Social Security is a program designed to provide financial assistance to those who have retired, become disabled, or lost a spouse. Unfortunately, there are times when Social Security benefits are stopped. This can be due to various reasons, and it can be a confusing and daunting experience.
In this article, we will look at why Social Security may stop your benefits and what you can do if it happens to you.
SSDI Benefits And SSI Benefits
Social Security Disability Insurance (SSDI) and Supplemental Security Income (SSI) are two different types of benefits offered by the Social Security Administration (SSA).
SSDI is a type of insurance program funded by Social Security taxes. For eligibility, an individual must have paid into Social Security for the last five years of their working lives. The benefits an individual receives from SSDI are based on the amount of Social Security taxes paid into the system.
On the other hand, SSI is a needs-based program designed to provide financial assistance to individuals who are disabled and have limited income or resources. Unlike SSDI, there is no requirement to have worked and paid into Social Security. The amount of benefits an individual receives from SSI is based on the individual’s financial needs.
What Can Cause SSDI Benefits To Stop?
Disability Insurance (SSDI) benefits are a vital source of income for individuals who are disabled or ill and cannot work. However, there are certain situations where SSDI benefits can be stopped or reduced. Here are five common scenarios that can cause SSDI benefits to stop.
1. Returning To Work
First, if you return to work and earn more than $1,170 per month, your SSDI benefits will stop. This is because the Social Security Administration (SSA) believes that you are no longer disabled and can work if you can make this much money.
It’s important to note that the SSA does not consider any income you make from investments, such as stocks or bonds, as earnings.
2. Reaching Retirement Age
SSDI benefits stop when a recipient reaches full retirement age, which is currently 66 years old. SSDI benefits will no longer be available to recipients at this point, and they will instead receive their Social Security Retirement benefits.
3. Being Incarcerated Or Institutionalized
An SSDI recipient will lose their benefits if incarcerated or institutionalized for a felony. The SSA also has the right to stop benefits if a recipient is institutionalized for mental health reasons.
4. Changing Living Arrangements
SSDI recipients can lose their benefits if they move out of the country or change their living arrangements. The SSA requires all recipients to live in the United States to receive benefits.
5. Getting Married
Finally, getting married can also cause SSDI benefits to stop. The SSA considers a recipient’s spouse’s income when determining their benefits. If a recipient’s spouse has a high income, their benefits may be reduced or stopped altogether.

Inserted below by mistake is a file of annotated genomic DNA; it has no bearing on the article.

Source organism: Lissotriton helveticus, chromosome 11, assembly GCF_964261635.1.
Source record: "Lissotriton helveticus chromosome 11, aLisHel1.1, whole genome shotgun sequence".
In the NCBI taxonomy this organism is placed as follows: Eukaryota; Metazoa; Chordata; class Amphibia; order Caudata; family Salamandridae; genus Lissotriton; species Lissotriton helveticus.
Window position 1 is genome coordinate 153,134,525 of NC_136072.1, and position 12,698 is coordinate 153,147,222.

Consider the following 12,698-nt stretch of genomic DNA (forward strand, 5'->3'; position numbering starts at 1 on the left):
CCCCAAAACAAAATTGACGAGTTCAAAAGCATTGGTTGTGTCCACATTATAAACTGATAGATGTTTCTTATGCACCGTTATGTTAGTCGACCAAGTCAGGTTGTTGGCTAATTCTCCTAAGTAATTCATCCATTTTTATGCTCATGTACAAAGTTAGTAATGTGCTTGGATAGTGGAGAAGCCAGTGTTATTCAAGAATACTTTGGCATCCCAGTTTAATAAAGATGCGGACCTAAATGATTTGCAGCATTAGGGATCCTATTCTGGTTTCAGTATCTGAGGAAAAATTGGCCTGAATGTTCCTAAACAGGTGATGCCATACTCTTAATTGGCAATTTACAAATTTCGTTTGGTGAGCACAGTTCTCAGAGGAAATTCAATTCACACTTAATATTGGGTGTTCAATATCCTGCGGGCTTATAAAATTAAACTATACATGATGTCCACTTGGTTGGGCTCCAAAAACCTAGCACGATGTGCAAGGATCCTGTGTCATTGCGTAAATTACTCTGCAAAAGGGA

What Can Cause SSI Benefits To Stop?
As a recipient of Supplemental Security Income (SSI) benefits, it’s important to understand the factors that can lead to your benefits being stopped. Here are some of the possible reasons why.
1. Turning 18 Years Old
One common scenario that can lead to SSI benefits being stopped is when a child receiving benefits turns 18 years old. Generally, when a child turns 18, they are no longer eligible to receive SSI benefits for children, although there are some exceptions. If the child is still in school and under 22, they may still be eligible.
2. Changing Living Situations
Another reason why SSI benefits may be stopped is if your living situation changes significantly. If you move to a new home or are no longer living with the same family or friends, you must report this change to the Social Security Administration. If you fail to report a change in your living situation, your benefits may be stopped.
3. Going Above The Income And Asset Limits
In addition to changes in living situation, having too much income or too many assets can also lead to SSI benefits being stopped. The Social Security Administration has strict guidelines regarding income and assets, and if you exceed these limits, your benefits may be discontinued.
4. Returning To Work
Finally, returning to work can also lead to SSI benefits being stopped. If you can work and earn an income, the Social Security Administration may decide that you no longer need SSI benefits. SSI benefits may still be available to you if you work, but you will need to report your income to SSA.
Knowing the scenarios that can lead to SSDI and SSI benefits being stopped can help you comply with their regulations and ensure that your benefits are taken away with a warning. It’s important to stay informed of the regulations and make sure that you report any changes in your living situation, income, or assets to the Social Security Administration.
For more information on Social Security, check out the rest of Disability Help. You can start with our guide on how SSDI benefits are calculated.